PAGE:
Strategies for Open and Permanent Access to Scientific Information in Latin America: Focus on Health and Environmental Information for Sustainable Development

Integration of environmental, social and health data using GIS: Lessons learned from three disease outbreaks investigations in rural areas

Christovam Barcellos

Health Information Research Department

Public Health sector is a huge data producer. More data is produced than our capacity of analysis. To improve this capacity along all governmental levels is a primary task for health surveillance system. On one hand, health data need to be analysed by other sectors, thus data must be available, easy interpreted. On the other hand, health surveillance must incorporate other data than the content of notification forms, which are driven to characterize case features. A comprehensive outbreak investigation must consider also place (environmental and social) characteristics.

In this work we describe three recent experiences of zoonotic diseases epidemiological investigations in Brazil: Hantavirosis in the southern Brazilian region, cutaneous leishmaniasis in a rural settlement, and toxoplasmosis in an urban area. The role of spatial data acquisition and analysis is reinforced, considering the intrinsic complexity of environmental and social factors affecting disease transmission. Disease transmission, particularly during outbreak situations, is a consequence of close relations between human and animal populations with the environment, i.e., the ecology of the animals involved in the transmission cycle and the human work in those areas. Spatial analysis allowed in all cases to characterize the ecology landscape in which outbreaks occur. Simple and available spatial analysis tools were used to complement epidemiological field investigations. Landsat satellite image (Embrapa, www.cdbrasil.cnpm.embrapa.br) was used to characterize land use and suspected risk sources. Spatial data were analysed using Terra software (www.dpi.inpe.br).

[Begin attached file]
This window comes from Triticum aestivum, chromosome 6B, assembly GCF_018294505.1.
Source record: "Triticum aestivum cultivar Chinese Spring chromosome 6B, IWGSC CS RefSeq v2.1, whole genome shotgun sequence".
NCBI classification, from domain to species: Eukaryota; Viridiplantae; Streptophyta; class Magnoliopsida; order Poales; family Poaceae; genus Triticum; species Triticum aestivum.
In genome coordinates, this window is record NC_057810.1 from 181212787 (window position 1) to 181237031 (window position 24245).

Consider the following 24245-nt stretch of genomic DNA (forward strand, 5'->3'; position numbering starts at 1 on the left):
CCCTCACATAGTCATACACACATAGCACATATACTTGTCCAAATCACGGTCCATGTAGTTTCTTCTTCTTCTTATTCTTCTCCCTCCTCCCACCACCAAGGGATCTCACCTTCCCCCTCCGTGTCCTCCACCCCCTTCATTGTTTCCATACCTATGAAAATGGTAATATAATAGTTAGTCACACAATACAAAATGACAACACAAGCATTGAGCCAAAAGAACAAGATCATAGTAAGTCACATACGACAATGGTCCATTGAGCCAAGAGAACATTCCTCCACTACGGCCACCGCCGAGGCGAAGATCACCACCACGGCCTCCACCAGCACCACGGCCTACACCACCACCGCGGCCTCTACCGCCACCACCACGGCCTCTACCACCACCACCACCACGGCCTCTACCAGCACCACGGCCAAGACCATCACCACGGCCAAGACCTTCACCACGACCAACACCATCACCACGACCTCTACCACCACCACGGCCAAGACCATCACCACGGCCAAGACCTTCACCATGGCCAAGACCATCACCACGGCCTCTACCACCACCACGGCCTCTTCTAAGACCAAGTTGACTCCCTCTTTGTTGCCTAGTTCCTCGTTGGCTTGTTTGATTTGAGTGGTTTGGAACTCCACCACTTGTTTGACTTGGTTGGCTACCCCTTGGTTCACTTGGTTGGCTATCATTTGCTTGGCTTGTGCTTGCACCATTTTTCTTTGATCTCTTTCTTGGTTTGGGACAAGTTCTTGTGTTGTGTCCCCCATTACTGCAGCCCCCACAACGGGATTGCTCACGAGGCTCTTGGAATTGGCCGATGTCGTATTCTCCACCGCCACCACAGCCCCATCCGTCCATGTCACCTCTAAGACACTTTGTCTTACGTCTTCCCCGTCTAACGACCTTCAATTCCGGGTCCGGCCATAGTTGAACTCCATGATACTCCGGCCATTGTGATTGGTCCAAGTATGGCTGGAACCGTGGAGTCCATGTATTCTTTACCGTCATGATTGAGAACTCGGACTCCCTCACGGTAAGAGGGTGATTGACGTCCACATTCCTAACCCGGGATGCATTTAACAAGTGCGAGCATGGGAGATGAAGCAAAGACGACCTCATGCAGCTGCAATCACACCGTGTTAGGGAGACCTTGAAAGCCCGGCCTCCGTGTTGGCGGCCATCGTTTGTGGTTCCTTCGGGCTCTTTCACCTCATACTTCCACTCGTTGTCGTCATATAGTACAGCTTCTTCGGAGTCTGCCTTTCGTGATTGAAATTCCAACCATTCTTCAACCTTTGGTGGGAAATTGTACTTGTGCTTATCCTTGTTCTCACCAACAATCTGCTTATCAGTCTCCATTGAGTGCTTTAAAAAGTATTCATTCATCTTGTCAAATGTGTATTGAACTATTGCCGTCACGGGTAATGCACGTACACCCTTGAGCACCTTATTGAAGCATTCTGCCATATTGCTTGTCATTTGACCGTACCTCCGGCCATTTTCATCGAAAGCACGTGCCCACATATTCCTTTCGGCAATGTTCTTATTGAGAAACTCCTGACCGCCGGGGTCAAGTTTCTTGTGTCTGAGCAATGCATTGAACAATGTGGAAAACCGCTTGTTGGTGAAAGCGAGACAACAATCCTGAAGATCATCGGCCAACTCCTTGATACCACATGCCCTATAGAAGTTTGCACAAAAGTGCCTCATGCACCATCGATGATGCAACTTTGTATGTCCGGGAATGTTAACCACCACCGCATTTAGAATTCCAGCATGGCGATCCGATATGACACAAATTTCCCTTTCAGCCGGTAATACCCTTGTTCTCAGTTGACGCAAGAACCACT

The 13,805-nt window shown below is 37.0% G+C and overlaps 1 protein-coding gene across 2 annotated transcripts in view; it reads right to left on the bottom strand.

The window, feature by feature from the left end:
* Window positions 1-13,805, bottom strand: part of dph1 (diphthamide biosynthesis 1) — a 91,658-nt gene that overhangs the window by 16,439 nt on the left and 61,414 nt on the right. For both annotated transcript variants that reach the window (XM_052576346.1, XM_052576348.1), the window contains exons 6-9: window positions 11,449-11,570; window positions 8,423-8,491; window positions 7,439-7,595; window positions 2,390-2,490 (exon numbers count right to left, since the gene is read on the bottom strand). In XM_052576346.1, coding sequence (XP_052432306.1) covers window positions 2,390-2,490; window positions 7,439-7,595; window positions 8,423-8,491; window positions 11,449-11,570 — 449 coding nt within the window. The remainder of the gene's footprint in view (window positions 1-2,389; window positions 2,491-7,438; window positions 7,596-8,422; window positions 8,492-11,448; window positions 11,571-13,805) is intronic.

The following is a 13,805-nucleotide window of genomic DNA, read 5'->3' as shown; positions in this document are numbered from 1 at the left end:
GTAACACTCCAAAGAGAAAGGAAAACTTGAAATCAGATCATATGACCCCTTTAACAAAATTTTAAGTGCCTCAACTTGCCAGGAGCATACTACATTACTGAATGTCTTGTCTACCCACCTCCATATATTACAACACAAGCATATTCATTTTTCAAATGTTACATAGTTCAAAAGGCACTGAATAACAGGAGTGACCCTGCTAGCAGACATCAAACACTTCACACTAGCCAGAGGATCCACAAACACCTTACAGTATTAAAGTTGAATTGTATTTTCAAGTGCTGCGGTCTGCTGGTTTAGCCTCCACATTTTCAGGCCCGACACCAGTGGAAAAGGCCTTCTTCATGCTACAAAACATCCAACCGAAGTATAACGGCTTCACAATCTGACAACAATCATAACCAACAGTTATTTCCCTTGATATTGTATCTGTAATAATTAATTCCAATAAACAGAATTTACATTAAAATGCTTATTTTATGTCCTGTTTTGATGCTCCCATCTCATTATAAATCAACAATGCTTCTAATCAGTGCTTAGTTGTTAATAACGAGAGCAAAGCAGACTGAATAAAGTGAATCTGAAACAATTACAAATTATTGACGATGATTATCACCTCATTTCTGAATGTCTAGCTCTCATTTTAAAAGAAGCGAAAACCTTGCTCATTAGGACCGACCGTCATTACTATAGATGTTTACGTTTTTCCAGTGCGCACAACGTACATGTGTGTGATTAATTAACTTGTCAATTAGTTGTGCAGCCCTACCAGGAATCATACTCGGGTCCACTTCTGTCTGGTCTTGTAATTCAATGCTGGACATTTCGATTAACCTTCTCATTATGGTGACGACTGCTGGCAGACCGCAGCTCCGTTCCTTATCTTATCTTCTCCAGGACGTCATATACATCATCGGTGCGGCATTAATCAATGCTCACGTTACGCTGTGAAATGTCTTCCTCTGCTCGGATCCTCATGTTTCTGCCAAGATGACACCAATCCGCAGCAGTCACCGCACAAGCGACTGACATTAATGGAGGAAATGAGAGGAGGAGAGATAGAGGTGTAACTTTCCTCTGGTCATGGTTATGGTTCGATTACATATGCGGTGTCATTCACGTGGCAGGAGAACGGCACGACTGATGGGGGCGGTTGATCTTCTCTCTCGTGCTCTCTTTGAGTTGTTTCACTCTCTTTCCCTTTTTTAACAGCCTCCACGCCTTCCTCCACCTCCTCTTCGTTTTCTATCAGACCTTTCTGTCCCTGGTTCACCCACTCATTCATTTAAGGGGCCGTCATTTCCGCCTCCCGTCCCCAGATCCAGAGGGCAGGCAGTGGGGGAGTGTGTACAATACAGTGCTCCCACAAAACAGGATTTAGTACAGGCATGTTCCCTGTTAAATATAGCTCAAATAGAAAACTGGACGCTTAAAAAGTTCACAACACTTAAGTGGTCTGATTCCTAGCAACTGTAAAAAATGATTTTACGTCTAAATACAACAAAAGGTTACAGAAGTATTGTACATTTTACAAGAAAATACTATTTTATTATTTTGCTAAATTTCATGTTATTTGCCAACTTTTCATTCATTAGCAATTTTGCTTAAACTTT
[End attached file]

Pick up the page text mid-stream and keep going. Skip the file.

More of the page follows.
Health surveillance in Brazil is undergoing a decentralization process, according to which, different responsibilities are required to each health institution, from federal level to county health secretaries, including local Non-Governmental Organizations. Investigations involved the multiple levels of health agencies. This practice assures the continuity and transparency of health prevention and promotion actions. These institutions must be integrated to assure rapid and adequate information flux.

The availability of data, as well as skilled use of spatial analysis tools, contributed in this process, allowing rapid and low cost assessments of environmental risks. The lessons learned from these experiences involve the development of spatial analytical tools, low cost technology appropriation by health professionals and the structure of health surveillance system in large and unequal country such as Brazil. This system is based on local health surveillance people, who must be able to acquire and use the available spatial data and analytical tools to detect and notify disease clusters. Considering the stage of information availability in Brazil, these practices could be incorporated to routine of health services using low cost digital mapping in localities with modest infrastructure, available and free information and software.


Sponsors
  • The Global Alliance for Enhancing Access to and Application of Scientific Data in Developing Countries, of the United Nations Global Alliance for ICT and Development, UN G@ID
Organizers
  • U.S. National Committee for CODATA
  • Brazilian National Committee for CODATA.
  • CODATA Task Group on Preservation of and Access to Scientific and Technical Data in Developing Countries